China’s regulators play catchup
The Western business press for the most part has ridiculed China’s intervention in equity markets as a retreat from the free-market orientation embodied in the government’s reform program. This misses the point: China’s market has suffered from a massive distortion all along, which the government is trying to correct through emergency action. That’s hardly the best way to go about the matter, but late is a lot better than never.
China’s main government pension funds own no equities. For the first time, the government offered pension funds the flexibility to invest up to 30% of assets in equities in a June 29 announcement, with a comment period extending until July 13. This is a measure that should have been introduced years ago, and the fact that it was promulgated in the middle of a market crash is a sorry measure of the Chinese government’s lack of experience. Without a strong institutional presence in the equity markets, 85% of market turnover is retail, and Chinese retail investors piled into the rising market with a good deal of borrowing–and inevitably piled out. As we noted yesterday, it’s like a stampede at a football stadium.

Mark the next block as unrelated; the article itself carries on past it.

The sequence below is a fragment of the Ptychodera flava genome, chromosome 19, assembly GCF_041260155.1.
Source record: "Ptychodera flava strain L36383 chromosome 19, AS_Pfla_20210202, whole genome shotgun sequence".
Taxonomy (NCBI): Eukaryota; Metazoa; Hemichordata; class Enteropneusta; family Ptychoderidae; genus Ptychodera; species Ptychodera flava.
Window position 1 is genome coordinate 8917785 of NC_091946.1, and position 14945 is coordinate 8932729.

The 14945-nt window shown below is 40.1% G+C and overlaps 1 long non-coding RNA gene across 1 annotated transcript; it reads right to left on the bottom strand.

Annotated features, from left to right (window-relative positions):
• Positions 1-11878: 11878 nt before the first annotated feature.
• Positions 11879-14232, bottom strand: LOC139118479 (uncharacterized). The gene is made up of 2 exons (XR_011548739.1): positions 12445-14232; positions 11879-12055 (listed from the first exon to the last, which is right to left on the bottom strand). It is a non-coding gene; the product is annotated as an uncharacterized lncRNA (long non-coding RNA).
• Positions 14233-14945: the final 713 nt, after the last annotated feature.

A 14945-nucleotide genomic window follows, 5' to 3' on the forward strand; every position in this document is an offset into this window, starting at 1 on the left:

To introduce an institutional presence in the market by emergency diktat looks bad, but it’s the right thing to do. One US press commentary goes as far as to argue that China is putting its financial system at risk to save the stock market. That simply isn’t true: it’s shifting long-term assets of pension funds into blue chips, which is a long overdue change, and engaging in regulatory forbearance where margin lending is concerned, which is also the right thing to do.